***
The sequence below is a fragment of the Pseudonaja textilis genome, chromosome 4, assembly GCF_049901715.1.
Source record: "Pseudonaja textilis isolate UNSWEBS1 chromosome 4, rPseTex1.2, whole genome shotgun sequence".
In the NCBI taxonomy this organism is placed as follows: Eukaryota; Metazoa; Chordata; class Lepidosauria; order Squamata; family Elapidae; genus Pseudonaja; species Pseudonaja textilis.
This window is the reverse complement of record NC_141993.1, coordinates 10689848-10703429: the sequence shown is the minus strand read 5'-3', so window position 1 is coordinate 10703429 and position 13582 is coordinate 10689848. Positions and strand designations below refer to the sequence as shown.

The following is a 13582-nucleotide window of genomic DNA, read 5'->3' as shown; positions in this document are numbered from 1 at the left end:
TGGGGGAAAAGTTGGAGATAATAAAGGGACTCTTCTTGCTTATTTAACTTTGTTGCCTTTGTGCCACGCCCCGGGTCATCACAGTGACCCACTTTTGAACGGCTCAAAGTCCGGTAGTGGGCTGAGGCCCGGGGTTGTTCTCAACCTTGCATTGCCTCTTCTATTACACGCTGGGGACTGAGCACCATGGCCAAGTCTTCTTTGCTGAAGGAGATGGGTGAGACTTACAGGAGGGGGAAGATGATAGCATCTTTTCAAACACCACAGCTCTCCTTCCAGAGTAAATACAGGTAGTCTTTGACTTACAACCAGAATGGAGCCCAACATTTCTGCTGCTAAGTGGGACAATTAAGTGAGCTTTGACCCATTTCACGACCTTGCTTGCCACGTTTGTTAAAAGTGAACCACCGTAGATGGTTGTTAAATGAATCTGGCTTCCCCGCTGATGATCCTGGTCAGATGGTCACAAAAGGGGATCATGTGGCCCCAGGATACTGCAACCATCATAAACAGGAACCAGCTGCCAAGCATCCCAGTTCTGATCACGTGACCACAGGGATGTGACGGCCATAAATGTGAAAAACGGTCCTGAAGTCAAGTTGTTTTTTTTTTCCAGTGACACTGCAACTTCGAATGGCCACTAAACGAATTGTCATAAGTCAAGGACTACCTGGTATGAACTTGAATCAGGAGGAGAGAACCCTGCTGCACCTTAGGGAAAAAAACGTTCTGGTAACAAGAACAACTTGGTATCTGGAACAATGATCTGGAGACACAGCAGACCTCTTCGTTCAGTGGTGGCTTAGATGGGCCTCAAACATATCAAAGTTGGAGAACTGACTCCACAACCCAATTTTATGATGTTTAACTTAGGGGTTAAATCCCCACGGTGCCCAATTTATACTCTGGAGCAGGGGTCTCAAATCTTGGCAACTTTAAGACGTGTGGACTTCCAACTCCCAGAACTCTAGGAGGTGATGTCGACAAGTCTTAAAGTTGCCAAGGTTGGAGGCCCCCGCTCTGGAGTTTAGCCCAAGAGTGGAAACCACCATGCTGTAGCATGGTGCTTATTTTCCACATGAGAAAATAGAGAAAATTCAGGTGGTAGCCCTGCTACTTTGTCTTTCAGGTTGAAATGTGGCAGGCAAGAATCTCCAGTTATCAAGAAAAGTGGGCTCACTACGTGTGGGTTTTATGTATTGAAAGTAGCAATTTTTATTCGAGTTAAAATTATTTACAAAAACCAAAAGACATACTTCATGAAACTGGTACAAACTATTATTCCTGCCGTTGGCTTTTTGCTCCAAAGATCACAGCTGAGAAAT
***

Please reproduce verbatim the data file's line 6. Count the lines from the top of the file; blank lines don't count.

TGGGGGAAAAGTTGGAGATAATAAAGGGACTCTTCTTGCTTATTTAACTTTGTTGCCTTTGTGCCACGCCCCGGGTCATCACAGTGACCCACTTTTGAACGGCTCAAAGTCCGGTAGTGGGCTGAGGCCCGGGGTTGTTCTCAACCTTGCATTGCCTCTTCTATTACACGCTGGGGACTGAGCACCATGGCCAAGTCTTCTTTGCTGAAGGAGATGGGTGAGACTTACAGGAGGGGGAAGATGATAGCATCTTTTCAAACACCACAGCTCTCCTTCCAGAGTAAATACAGGTAGTCTTTGACTTACAACCAGAATGGAGCCCAACATTTCTGCTGCTAAGTGGGACAATTAAGTGAGCTTTGACCCATTTCACGACCTTGCTTGCCACGTTTGTTAAAAGTGAACCACCGTAGATGGTTGTTAAATGAATCTGGCTTCCCCGCTGATGATCCTGGTCAGATGGTCACAAAAGGGGATCATGTGGCCCCAGGATACTGCAACCATCATAAACAGGAACCAGCTGCCAAGCATCCCAGTTCTGATCACGTGACCACAGGGATGTGACGGCCATAAATGTGAAAAACGGTCCTGAAGTCAAGTTGTTTTTTTTTTCCAGTGACACTGCAACTTCGAATGGCCACTAAACGAATTGTCATAAGTCAAGGACTACCTGGTATGAACTTGAATCAGGAGGAGAGAACCCTGCTGCACCTTAGGGAAAAAAACGTTCTGGTAACAAGAACAACTTGGTATCTGGAACAATGATCTGGAGACACAGCAGACCTCTTCGTTCAGTGGTGGCTTAGATGGGCCTCAAACATATCAAAGTTGGAGAACTGACTCCACAACCCAATTTTATGATGTTTAACTTAGGGGTTAAATCCCCACGGTGCCCAATTTATACTCTGGAGCAGGGGTCTCAAATCTTGGCAACTTTAAGACGTGTGGACTTCCAACTCCCAGAACTCTAGGAGGTGATGTCGACAAGTCTTAAAGTTGCCAAGGTTGGAGGCCCCCGCTCTGGAGTTTAGCCCAAGAGTGGAAACCACCATGCTGTAGCATGGTGCTTATTTTCCACATGAGAAAATAGAGAAAATTCAGGTGGTAGCCCTGCTACTTTGTCTTTCAGGTTGAAATGTGGCAGGCAAGAATCTCCAGTTATCAAGAAAAGTGGGCTCACTACGTGTGGGTTTTATGTATTGAAAGTAGCAATTTTTATTCGAGTTAAAATTATTTACAAAAACCAAAAGACATACTTCATGAAACTGGTACAAACTATTATTCCTGCCGTTGGCTTTTTGCTCCAAAGATCACAGCTGAGAAAT